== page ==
KDIGO: A Promise Unfulfilled


When Kidney Disease: Improving Global Outcomes (KDIGO) was first announced in 2004, I was confused. We had Kidney Disease Outcomes Quality Initiative (KDOQI), which seemed reasonably successful and had been well integrated into nephrology. I had learned and was teaching the KDOQI chronic kidney disease (CKD) stages. Researchers were using the CKD stages to define populations and create prognostic models. Dialysis providers were adopting the renal osteodystrophy guidelines as treatment targets and directing their nurses, dietitians, and social workers to empower patients to achieve these goals. Additional guidelines seemed superfluous. When I looked into KDIGO, however, I saw something very different from the KDOQI guidelines. KDIGO, in the introduction of the bone guidelines, promised to avoid opinion-based recommendations. They wanted to limit the evidence they considered to randomized controlled trials of 6 months duration with at least 50 patients. They wanted to avoid using nonvalidated intermediate end points or biochemical intermediate end points not validated as surrogates for hard end points. This commitment to evidence and shunning of expert opinion was the “aha moment” where I understood how KDIGO was different from KDOQI. As I understood it, KDIGO was to provide an evidence-based foundation from which individual professional organizations and government agencies could build additional guidelines. The foundation would be an evidence-based framework that could be trusted to be free from bias and based on the best science offered to date.

After my aha moment, I didn’t pay further attention to the KDIGO construction process which meant that I was in for a rather rude surprise when the CKD–mineral and bone disorder (CKD-MBD) guidelines were published in 2009. I was familiar with the KDOQI guidelines and had looked behind the veil at the thin data used to support them. This was not a wall of evidence but more of a chain link fence, more holes than steel. I had seen the lack of data so I understood how high the work group had set the bar. There were (and still are) no randomized controlled trials testing various parathyroid hormone (PTH) targets or, for that matter, no calcium, phosphorus, or bicarbonate targets. We had no qualifying data that phosphorus binders, vitamin D or its analogs provided any patient-oriented, nonbiochemical benefits. I naively thought that the guidelines would be little more than a blank piece of paper given the sorry state of randomized controlled trials focused on the questions inherent in CKD-MBD management. So as I read the guidelines I became confused. They were chock full of specifics that I knew could not have been from randomized controlled trials. Reading the introduction cleared up my confusion:

“The public review overwhelmingly agreed with the guideline recommendations. Interestingly, most reviewers requested more specific guidance for the management of CKD–MBD, even if predominantly based on expert judgment, whereas others found the public review draft to be a refreshingly honest appraisal of our current knowledge base in this field…. the KDIGO Board in its Vienna session in December 2008 refined its remit to KDIGO Work Groups. It confirmed its charge to the Work Groups to critically appraise the evidence, but encouraged the Work Groups to issue practical guidance in areas of indeterminate evidence” (1).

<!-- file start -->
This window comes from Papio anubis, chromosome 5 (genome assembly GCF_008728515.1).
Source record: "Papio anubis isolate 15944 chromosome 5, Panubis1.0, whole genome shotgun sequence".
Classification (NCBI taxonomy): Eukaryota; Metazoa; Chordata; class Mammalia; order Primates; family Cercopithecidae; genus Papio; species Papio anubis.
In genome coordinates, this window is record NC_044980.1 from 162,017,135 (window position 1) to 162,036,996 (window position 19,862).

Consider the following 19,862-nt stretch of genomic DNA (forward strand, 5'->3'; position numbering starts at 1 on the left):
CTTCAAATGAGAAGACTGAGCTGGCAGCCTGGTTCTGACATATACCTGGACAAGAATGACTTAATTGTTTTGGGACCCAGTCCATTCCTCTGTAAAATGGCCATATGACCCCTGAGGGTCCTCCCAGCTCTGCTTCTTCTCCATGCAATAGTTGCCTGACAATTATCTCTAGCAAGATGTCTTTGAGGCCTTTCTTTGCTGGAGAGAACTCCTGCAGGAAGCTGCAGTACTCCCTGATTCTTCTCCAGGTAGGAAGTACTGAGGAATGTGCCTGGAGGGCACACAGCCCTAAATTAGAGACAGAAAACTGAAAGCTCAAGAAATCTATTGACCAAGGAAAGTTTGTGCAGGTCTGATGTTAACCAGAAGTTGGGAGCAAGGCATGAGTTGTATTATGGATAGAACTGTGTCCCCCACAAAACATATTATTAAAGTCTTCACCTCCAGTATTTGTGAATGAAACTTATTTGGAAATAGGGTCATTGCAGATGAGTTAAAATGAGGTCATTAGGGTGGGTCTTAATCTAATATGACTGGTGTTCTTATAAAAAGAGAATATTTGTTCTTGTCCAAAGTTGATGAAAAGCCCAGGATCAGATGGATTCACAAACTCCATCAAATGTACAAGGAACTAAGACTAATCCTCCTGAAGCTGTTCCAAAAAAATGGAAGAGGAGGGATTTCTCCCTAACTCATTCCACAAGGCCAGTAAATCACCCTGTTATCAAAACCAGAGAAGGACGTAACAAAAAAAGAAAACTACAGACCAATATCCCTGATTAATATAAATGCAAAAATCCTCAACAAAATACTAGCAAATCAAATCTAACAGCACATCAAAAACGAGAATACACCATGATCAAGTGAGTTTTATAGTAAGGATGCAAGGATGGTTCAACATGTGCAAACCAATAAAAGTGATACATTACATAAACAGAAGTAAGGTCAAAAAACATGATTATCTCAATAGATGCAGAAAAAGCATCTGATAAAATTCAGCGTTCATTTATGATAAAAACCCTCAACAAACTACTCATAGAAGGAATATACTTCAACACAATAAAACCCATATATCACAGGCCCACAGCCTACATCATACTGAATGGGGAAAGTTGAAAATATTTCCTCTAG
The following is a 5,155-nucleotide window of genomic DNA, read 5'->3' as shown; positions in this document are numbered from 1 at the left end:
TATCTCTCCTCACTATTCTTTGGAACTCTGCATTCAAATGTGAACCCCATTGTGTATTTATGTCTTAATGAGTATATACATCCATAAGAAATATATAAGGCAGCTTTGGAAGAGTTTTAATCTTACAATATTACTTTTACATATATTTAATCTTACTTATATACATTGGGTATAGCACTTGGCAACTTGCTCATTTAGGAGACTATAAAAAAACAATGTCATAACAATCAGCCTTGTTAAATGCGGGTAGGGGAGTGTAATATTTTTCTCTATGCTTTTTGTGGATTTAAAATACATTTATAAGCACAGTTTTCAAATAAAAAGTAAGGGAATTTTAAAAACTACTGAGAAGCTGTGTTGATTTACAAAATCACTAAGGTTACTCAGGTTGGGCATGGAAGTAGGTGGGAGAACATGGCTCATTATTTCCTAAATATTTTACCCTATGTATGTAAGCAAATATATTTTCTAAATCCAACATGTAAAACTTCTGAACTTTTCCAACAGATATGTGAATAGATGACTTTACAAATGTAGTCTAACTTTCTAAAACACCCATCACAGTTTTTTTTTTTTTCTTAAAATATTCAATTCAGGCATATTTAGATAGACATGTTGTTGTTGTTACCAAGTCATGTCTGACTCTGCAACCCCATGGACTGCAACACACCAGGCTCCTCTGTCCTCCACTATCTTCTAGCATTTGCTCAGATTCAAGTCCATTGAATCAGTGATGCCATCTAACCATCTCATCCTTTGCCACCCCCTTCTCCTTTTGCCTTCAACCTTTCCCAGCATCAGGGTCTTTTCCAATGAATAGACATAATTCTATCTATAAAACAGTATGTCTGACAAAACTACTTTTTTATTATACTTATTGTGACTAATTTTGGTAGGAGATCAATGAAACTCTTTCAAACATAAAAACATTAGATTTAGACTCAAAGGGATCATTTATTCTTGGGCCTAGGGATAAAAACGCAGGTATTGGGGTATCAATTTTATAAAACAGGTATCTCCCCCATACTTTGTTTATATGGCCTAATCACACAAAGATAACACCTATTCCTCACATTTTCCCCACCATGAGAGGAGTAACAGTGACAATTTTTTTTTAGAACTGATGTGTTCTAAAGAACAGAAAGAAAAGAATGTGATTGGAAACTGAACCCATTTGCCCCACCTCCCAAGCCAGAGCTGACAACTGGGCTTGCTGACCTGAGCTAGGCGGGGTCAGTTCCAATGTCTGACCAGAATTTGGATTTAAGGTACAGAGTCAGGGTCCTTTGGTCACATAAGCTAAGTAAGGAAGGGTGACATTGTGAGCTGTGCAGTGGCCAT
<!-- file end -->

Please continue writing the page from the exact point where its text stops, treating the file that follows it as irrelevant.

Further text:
I had hoped that an international clinical practice guideline as high profile as KDIGO that published empty guidelines due to a lack of evidence would shame the nephrology stakeholders to do the studies we need to know how to take care of our patients. In the end KDIGO blinked and published guidelines, very much in the same vein as the KDIGO guidelines that came before them. In their defense, KDOQI rated the strength of evidence and the strength of the recommendation for all of the guidelines, but despite their plea that “Only when evidence is sufficiently strong to conclude that additional research is not needed should guidelines be used to mandate specific medical practices with, for example, clinical performance measures” (1).

I am seeing the KDIGO guideline operationalized in my dialysis units. Soon after the CKD-MBD guidelines were published our PTH targets went from 150–300 pg/mL to 150–600 pg/mL, and our phosphorous goals went from less than 5.5 mg/dL to less than 4.5 mg/dL. Both changes represent a shift from KDOQI to KDIGO targets. Nowhere in my experience rounding was it made clear that these were grade level 2C recommendations (suggestions rather than recommendations based on “low” levels of evidence). Guideline grades are too subtle to intrude in any meaningful way in the dialysis unit.

When I take care of my patients I want to provide the best care possible, but for reasons unclear to me, science has not cast its light on the dark halls of nephrology. I hoped that KDIGO would have shown that the emperor wore no clothes, but had they published a blank piece of paper it would have been a one-week story of outrage and editorials but it would have made KDIGO unimportant, irrelevant, and we would not be celebrating its 10th anniversary.


[1] Joel Topf, MD, is an assistant professor at Wayne State University School of Medicine and affiliated with the St. John Hospital and Medical Center in Detroit, MI.


1. Kidney Disease: Improving Global Outcomes (KDIGO) CKD-MBD Work Group.KDIGO clinical practice guideline for the diagnosis, evaluation, prevention, and treatment of Chronic Kidney Disease-Mineral and Bone Disorder (CKD-MBD). Kidney Int Suppl 2009; 113:S1–S130.

April 2013 (Vol. 5, Number 4)